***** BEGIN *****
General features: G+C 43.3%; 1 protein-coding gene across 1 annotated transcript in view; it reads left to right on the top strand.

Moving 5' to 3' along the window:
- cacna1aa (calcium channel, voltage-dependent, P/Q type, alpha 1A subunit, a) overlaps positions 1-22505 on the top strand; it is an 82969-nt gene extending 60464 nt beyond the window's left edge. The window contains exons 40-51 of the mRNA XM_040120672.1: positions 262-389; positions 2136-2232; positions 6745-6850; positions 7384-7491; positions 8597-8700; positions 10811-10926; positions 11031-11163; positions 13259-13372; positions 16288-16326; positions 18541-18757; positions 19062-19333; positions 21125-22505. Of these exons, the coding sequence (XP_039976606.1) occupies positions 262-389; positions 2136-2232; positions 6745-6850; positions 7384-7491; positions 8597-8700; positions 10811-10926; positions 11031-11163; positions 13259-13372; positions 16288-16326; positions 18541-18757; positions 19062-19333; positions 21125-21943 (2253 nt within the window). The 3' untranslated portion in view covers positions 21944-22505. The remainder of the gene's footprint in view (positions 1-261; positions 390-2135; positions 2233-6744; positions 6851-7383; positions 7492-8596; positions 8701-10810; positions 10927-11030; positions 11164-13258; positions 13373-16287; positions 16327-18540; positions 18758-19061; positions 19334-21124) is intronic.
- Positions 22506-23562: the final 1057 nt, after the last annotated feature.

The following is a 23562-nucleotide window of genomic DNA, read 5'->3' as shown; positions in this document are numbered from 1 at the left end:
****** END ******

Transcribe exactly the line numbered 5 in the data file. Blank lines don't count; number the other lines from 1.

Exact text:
The following is a 23562-nucleotide window of genomic DNA, read 5'->3' as shown; positions in this document are numbered from 1 at the left end: